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Ensign Byron Johnson's F6F-3 Hellcat crash landed on Enterprise, 10 Nov 1943

Caption   Ensign Byron Johnson's F6F-3 Hellcat crash landed on Enterprise, 10 Nov 1943 ww2dbase
Source    ww2dbaseUnited States National Archives
Identification Code   80-G-205473
More on...   
F6F Hellcat   Main article  Photos  
Enterprise   Main article  Photos  Maps  
Photos on Same Day 10 Nov 1943
Photos at Same Place Pacific Ocean
Added By C. Peter Chen
Added Date 23 Sep 2006

This photograph has been scaled down; full resolution photograph is available here (1,450 by 1,080 pixels).

Licensing  Public Domain. According to the US National Archives, as of 21 Jul 2010:
The vast majority of the digital images in the Archival Research Catalog (ARC) are in the public domain. Therefore, no written permission is required to use them. We would appreciate your crediting the National Archives and Records Administration as the original source. For the few images that remain copyrighted, please read the instructions noted in the "Access Restrictions" field of each ARC record.... In general, all government records are in the public domain and may be freely used.... Additionally, according to the United States copyright law (United States Code, Title 17, Chapter 1, Section 105), in part, "[c]opyright protection under this title is not available for any work of the United States Government".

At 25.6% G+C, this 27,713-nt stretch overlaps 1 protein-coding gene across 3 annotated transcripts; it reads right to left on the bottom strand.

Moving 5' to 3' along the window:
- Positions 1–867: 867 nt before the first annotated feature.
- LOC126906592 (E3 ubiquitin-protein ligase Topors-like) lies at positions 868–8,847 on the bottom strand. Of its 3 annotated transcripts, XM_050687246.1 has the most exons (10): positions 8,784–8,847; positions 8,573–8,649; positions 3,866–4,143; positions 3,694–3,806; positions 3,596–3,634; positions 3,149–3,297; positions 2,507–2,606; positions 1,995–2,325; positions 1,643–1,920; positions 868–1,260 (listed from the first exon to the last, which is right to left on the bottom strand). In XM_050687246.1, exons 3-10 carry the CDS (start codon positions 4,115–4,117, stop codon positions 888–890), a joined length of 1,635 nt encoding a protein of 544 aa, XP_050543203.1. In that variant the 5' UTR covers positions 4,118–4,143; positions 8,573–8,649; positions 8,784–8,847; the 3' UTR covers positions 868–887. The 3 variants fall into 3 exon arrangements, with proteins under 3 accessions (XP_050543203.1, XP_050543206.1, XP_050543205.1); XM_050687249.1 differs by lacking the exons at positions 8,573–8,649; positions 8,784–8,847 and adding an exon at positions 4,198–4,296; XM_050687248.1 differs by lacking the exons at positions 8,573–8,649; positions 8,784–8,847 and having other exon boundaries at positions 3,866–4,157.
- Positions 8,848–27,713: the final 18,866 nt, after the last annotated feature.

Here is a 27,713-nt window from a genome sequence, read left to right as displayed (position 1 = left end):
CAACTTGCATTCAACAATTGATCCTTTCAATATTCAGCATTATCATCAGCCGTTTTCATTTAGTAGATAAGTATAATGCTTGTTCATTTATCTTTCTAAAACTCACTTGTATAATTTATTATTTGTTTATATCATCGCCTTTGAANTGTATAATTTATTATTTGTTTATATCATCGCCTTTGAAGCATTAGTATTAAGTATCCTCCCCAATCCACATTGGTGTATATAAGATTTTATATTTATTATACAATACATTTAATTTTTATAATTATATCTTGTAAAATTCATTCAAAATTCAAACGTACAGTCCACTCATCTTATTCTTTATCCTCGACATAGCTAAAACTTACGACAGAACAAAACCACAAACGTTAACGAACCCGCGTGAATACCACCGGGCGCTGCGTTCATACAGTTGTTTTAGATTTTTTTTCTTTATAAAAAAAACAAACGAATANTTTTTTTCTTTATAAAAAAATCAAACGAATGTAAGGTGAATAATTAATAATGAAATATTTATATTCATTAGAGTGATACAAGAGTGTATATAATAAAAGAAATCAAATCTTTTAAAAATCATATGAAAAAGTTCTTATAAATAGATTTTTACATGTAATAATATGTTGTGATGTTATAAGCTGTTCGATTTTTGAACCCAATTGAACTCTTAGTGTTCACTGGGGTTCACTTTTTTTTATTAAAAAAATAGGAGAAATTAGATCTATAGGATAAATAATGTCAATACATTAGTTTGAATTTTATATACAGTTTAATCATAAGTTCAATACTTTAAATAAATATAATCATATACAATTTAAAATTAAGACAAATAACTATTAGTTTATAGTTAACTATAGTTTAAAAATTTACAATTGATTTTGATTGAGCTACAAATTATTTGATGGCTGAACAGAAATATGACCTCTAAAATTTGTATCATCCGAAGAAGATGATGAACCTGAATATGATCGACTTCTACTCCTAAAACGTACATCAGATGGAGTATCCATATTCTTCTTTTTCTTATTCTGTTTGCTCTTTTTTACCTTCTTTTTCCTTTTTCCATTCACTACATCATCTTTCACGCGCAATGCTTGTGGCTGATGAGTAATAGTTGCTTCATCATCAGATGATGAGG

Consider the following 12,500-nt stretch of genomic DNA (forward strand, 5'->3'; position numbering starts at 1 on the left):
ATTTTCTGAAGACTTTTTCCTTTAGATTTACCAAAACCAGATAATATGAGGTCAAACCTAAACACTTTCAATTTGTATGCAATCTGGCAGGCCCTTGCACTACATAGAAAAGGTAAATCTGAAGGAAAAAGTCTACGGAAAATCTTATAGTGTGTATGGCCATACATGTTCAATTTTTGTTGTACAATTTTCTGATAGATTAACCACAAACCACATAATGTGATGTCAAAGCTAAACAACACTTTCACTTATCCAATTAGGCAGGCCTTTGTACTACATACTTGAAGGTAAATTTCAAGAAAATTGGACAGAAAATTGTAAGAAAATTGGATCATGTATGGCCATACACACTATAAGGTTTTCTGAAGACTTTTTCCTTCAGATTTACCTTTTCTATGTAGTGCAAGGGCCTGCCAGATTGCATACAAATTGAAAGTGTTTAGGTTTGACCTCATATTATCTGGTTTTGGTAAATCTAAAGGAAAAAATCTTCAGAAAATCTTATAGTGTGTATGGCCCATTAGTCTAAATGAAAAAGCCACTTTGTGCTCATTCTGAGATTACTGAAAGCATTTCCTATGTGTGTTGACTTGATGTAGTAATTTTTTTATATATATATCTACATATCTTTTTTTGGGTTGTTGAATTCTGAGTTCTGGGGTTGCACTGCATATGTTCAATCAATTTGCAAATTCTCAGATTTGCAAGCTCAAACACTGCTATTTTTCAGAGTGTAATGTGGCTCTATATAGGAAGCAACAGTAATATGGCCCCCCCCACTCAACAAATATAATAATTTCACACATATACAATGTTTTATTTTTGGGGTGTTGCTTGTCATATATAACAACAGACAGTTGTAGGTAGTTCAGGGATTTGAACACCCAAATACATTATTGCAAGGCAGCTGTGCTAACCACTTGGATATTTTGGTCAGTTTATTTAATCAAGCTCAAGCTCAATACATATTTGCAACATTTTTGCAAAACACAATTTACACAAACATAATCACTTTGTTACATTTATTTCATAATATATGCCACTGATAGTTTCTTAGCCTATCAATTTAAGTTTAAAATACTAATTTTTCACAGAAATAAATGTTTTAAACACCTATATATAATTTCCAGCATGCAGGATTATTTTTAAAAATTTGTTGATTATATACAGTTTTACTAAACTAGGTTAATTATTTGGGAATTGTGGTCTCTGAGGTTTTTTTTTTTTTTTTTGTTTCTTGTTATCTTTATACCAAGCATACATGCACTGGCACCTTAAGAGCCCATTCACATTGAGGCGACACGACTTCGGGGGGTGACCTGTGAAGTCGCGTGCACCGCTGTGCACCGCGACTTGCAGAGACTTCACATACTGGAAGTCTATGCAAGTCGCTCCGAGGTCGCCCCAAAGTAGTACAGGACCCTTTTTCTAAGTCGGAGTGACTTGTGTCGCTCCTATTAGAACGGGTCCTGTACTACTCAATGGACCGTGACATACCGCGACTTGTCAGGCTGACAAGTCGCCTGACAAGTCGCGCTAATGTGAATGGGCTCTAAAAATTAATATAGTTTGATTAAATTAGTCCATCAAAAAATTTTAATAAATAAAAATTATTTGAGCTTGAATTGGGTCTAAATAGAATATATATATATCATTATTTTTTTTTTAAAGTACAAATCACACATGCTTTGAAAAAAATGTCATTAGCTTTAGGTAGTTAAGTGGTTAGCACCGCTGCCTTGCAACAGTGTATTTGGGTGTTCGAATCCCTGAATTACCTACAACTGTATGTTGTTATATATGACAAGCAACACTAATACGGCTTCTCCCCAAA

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Visitor Submitted Comments

1. Commenter identity confirmed Alan Chanter says:
3 Dec 2009 06:18:12 AM

Lt. Walter Chewning, the catapult officer, is seen climbing aboard the stricken Hellcat to rescue Ensign Johnson of naval squadron VF-2 in this incident near the Gilbert Islands. Ensign Johnson would later become an ace, with eight kills.
2. Fernando says:
26 Jun 2011 08:20:08 AM

Well, footage of that crash has been watched in documentaries a lot. I always thought the pilot had dead.
3. Rigs says:
10 Nov 2013 01:28:49 PM

Is that a bomb or a fuel tank he's stepping on to get to the pilot?!? That takes some serious guts to do that with fire all around!
4. Lee says:
10 Nov 2013 05:12:01 PM

Rigs, that is a droppable fuel tank. Still take some extra guts to do that.
5. Robby Dedlow says:
20 May 2014 07:44:58 AM

I actually got to meet the pilot, Byron Johnson. Very unassuming and humble. He lived in the same VA home as my grandfather in Gering, Nebraska and was one of my grandfather's best friends. After he walked away from our first meeting my dad told me he was an ace. When I brought it up to him the next time I saw him he acted like it was nothing but his duty. Truly a man worthy of the his the moniker "greatest generation."
6. Commenter identity confirmed David Stubblebine says:
23 Mar 2019 03:46:14 PM

Enterprise had departed Pearl Harbor earlier that same day and this crash took place as part of the Air Group’s flight exercises, about 45 miles southwest of Barbers point, Oahu, Hawaii.

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Modern Day Location
WW2-Era Place Name Pacific Ocean
Lat/Long 20.7020, -158.4114
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